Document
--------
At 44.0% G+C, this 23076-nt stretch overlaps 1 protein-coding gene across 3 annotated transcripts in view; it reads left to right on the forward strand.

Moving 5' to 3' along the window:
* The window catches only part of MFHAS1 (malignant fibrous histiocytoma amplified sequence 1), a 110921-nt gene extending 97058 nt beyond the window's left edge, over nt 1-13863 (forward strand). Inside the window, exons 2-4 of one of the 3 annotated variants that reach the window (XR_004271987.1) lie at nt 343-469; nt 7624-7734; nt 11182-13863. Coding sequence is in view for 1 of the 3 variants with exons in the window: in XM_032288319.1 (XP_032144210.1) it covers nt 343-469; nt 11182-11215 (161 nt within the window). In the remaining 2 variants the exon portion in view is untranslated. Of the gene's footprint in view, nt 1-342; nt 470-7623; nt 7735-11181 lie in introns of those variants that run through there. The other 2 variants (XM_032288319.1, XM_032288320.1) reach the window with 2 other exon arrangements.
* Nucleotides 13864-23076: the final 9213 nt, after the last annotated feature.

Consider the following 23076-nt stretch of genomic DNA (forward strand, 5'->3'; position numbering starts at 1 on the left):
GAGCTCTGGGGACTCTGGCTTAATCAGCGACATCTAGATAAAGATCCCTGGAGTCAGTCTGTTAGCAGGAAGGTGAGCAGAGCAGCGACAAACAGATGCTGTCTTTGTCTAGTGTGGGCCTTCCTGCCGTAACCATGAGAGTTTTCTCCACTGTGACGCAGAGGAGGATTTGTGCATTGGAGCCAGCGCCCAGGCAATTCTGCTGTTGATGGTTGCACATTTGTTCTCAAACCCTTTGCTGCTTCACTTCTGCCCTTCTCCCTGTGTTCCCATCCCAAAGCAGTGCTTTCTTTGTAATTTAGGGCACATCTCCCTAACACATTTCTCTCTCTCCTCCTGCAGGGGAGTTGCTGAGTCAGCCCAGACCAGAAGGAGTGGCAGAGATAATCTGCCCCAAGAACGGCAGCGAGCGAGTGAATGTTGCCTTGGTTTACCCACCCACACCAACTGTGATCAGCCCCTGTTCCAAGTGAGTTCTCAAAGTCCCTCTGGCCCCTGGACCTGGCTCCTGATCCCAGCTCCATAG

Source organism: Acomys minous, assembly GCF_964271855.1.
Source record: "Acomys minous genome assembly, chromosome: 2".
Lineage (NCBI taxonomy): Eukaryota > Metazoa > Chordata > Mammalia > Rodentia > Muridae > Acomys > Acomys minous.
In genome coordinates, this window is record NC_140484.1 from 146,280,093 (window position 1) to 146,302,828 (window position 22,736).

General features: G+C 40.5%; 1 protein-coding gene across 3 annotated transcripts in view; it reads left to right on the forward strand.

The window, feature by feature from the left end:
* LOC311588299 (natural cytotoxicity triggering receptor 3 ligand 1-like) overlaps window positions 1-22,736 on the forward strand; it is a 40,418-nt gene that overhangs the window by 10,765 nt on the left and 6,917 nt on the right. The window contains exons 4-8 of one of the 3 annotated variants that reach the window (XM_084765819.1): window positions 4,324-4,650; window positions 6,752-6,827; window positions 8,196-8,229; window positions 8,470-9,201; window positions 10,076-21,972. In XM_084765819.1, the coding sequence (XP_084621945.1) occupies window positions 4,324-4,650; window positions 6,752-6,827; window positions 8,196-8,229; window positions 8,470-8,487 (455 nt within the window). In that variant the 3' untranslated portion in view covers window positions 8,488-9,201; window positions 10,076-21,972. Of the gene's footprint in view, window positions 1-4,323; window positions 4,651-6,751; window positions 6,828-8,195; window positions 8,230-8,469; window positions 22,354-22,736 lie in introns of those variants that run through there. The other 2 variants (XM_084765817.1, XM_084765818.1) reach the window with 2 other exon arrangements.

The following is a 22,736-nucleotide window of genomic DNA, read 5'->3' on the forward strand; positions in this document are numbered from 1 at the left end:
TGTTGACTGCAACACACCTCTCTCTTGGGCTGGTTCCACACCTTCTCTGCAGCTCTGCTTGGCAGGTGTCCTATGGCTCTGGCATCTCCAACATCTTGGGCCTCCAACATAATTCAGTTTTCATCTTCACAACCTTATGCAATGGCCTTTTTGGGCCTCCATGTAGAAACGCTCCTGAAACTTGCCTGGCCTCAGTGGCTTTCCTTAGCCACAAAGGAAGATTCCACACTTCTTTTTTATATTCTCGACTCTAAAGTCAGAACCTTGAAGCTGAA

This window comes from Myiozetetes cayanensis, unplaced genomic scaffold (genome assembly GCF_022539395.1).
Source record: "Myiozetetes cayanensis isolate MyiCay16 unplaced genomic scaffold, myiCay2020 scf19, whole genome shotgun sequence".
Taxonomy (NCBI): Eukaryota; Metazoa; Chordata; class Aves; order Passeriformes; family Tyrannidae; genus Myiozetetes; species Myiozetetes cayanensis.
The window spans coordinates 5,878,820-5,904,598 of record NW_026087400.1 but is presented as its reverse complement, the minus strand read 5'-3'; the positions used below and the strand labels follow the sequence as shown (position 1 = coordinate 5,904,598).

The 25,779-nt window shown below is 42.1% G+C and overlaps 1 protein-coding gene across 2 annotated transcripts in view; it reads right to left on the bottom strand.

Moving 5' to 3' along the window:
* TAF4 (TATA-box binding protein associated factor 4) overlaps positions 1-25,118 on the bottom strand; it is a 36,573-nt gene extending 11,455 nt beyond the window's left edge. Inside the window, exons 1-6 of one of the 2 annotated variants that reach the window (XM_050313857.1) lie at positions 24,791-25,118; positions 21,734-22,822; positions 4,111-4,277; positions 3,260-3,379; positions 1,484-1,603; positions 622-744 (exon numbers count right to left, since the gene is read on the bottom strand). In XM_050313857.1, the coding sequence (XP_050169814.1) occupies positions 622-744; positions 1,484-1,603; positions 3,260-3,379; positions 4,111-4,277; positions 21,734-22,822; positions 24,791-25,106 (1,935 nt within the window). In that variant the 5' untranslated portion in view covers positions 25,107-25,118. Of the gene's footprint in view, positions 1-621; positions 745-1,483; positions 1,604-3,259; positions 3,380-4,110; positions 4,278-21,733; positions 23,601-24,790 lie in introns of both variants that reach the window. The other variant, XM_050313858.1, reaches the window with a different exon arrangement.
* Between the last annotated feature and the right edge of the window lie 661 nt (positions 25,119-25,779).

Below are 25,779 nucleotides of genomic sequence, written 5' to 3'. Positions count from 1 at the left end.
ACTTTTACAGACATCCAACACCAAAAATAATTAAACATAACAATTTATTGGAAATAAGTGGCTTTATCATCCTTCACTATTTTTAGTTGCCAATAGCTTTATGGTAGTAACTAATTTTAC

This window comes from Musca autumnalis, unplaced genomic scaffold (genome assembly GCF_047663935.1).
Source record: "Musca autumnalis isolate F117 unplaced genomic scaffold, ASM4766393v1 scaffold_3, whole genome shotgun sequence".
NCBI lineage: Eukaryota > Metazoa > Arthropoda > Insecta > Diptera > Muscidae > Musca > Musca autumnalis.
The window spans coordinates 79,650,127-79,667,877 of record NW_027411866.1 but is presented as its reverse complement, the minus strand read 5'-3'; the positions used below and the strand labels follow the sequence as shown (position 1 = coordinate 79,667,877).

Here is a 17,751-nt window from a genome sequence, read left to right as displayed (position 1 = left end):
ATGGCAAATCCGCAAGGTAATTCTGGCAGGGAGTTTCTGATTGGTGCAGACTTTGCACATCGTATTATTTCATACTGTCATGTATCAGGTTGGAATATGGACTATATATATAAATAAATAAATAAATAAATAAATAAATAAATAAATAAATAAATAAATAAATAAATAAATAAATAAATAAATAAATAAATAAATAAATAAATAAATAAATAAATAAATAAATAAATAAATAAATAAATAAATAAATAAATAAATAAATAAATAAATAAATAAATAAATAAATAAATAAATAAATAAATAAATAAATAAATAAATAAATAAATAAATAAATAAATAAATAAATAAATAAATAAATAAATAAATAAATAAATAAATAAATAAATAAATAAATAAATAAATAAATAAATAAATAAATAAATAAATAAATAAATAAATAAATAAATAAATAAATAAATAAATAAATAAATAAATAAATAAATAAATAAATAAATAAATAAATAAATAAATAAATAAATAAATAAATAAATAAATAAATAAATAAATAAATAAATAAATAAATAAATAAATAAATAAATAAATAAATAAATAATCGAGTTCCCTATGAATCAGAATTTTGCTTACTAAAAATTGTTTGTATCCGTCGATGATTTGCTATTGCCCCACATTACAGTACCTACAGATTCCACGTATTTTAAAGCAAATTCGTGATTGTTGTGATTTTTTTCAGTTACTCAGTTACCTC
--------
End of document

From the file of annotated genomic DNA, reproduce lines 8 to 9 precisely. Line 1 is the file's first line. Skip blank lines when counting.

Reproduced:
Source record: "Acomys minous genome assembly, chromosome: 2".
Lineage (NCBI taxonomy): Eukaryota > Metazoa > Chordata > Mammalia > Rodentia > Muridae > Acomys > Acomys minous.